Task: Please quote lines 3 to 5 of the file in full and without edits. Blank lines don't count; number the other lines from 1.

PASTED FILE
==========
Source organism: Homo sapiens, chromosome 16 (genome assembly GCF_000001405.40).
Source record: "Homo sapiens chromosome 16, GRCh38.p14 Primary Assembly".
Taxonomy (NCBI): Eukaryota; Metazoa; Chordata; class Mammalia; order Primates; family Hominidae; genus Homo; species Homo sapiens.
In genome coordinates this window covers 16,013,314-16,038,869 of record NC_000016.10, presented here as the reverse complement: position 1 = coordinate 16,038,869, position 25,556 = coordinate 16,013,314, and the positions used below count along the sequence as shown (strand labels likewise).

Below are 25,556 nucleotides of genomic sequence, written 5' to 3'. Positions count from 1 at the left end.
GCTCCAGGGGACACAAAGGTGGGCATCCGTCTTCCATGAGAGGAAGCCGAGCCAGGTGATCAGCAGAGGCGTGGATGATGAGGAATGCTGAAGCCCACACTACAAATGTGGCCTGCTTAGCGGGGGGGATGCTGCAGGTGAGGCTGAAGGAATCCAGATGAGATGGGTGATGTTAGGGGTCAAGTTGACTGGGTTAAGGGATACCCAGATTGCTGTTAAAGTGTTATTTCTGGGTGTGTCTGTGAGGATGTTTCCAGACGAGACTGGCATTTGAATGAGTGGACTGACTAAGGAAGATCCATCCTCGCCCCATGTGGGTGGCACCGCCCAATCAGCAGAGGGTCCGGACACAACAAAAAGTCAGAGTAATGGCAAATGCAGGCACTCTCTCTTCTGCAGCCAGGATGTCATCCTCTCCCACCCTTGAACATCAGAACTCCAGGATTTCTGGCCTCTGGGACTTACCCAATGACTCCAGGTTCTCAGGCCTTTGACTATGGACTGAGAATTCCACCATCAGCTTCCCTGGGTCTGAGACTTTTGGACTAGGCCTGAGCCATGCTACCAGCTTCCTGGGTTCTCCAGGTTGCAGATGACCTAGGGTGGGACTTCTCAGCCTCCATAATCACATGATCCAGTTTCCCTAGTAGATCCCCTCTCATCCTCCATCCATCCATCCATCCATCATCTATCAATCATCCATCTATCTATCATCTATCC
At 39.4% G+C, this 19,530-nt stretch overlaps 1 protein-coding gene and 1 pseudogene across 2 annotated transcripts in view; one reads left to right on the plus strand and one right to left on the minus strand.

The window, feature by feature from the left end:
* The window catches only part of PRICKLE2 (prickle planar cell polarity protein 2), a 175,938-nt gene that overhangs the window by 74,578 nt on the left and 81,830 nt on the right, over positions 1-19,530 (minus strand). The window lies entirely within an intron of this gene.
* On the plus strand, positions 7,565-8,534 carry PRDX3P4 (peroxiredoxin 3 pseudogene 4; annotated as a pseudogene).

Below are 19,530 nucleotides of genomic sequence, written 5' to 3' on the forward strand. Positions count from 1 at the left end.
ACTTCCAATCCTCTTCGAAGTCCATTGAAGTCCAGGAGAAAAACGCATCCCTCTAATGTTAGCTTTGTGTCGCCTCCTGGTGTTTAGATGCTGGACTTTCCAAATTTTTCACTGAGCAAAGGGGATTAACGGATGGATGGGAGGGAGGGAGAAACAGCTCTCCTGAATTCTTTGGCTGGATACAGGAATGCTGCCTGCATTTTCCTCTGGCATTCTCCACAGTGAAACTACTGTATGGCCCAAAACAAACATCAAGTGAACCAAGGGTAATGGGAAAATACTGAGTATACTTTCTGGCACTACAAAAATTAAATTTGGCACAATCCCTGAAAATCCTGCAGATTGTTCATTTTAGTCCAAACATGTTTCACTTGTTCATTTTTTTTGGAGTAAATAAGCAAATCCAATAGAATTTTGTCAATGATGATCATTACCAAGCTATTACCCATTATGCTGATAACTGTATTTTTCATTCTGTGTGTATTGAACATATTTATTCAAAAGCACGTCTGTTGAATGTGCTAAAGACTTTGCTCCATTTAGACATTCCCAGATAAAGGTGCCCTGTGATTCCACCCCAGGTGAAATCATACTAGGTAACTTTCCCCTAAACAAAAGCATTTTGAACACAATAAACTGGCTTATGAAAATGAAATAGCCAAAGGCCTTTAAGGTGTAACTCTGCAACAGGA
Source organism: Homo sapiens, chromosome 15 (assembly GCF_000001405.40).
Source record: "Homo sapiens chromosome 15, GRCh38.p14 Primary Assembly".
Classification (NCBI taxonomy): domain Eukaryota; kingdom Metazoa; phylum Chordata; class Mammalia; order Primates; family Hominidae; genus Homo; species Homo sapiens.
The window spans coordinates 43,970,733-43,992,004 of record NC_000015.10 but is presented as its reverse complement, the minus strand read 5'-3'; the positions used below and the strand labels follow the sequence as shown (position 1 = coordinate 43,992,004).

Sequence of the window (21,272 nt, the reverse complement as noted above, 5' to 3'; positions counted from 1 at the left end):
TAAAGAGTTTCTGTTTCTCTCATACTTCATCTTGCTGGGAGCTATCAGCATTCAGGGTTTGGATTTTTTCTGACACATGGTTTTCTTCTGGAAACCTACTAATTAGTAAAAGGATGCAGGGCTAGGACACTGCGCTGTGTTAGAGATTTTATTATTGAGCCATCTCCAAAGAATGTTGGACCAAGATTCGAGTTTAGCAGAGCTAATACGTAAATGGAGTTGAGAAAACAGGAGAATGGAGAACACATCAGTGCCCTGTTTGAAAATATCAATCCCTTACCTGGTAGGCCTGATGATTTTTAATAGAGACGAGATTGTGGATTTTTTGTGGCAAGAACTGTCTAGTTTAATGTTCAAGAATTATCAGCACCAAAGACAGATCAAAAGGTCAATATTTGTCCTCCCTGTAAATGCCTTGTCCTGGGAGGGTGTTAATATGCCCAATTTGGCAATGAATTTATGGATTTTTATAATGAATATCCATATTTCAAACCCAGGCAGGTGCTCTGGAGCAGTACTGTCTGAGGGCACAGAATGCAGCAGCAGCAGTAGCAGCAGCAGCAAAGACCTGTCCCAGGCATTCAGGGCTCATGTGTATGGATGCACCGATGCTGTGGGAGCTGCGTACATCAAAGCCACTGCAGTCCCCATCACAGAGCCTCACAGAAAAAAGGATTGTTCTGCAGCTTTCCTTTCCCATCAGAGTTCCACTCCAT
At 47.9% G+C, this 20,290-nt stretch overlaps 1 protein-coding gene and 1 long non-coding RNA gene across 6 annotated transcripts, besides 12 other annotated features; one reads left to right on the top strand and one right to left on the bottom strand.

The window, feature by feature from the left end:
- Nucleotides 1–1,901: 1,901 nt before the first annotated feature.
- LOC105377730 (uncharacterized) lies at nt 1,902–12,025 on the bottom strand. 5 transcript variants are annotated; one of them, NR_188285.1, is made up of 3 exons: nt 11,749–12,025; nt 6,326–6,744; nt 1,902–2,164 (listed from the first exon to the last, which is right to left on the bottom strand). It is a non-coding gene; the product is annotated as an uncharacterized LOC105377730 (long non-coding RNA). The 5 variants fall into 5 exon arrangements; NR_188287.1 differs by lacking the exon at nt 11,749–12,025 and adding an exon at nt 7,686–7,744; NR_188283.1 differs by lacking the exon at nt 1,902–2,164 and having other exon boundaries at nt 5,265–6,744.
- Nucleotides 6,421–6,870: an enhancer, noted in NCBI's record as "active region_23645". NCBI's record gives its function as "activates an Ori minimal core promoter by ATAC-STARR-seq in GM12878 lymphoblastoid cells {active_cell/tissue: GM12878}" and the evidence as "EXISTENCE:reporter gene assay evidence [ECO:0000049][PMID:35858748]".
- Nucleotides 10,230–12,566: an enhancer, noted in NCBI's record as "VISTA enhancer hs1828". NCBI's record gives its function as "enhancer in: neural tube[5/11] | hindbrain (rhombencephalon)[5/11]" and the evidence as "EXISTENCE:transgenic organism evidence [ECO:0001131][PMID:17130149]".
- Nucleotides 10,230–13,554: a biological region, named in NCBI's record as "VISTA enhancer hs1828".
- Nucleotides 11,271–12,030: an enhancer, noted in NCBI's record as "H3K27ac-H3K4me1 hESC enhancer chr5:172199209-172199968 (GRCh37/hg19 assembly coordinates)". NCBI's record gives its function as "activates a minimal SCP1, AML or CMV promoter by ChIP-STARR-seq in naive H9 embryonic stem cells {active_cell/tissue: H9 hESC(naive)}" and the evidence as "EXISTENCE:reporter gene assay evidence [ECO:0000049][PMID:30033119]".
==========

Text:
Taxonomy (NCBI): Eukaryota; Metazoa; Chordata; class Mammalia; order Primates; family Hominidae; genus Homo; species Homo sapiens.
In genome coordinates this window covers 16,013,314-16,038,869 of record NC_000016.10, presented here as the reverse complement: position 1 = coordinate 16,038,869, position 25,556 = coordinate 16,013,314, and the positions used below count along the sequence as shown (strand labels likewise).

Below are 25,556 nucleotides of genomic sequence, written 5' to 3'. Positions count from 1 at the left end.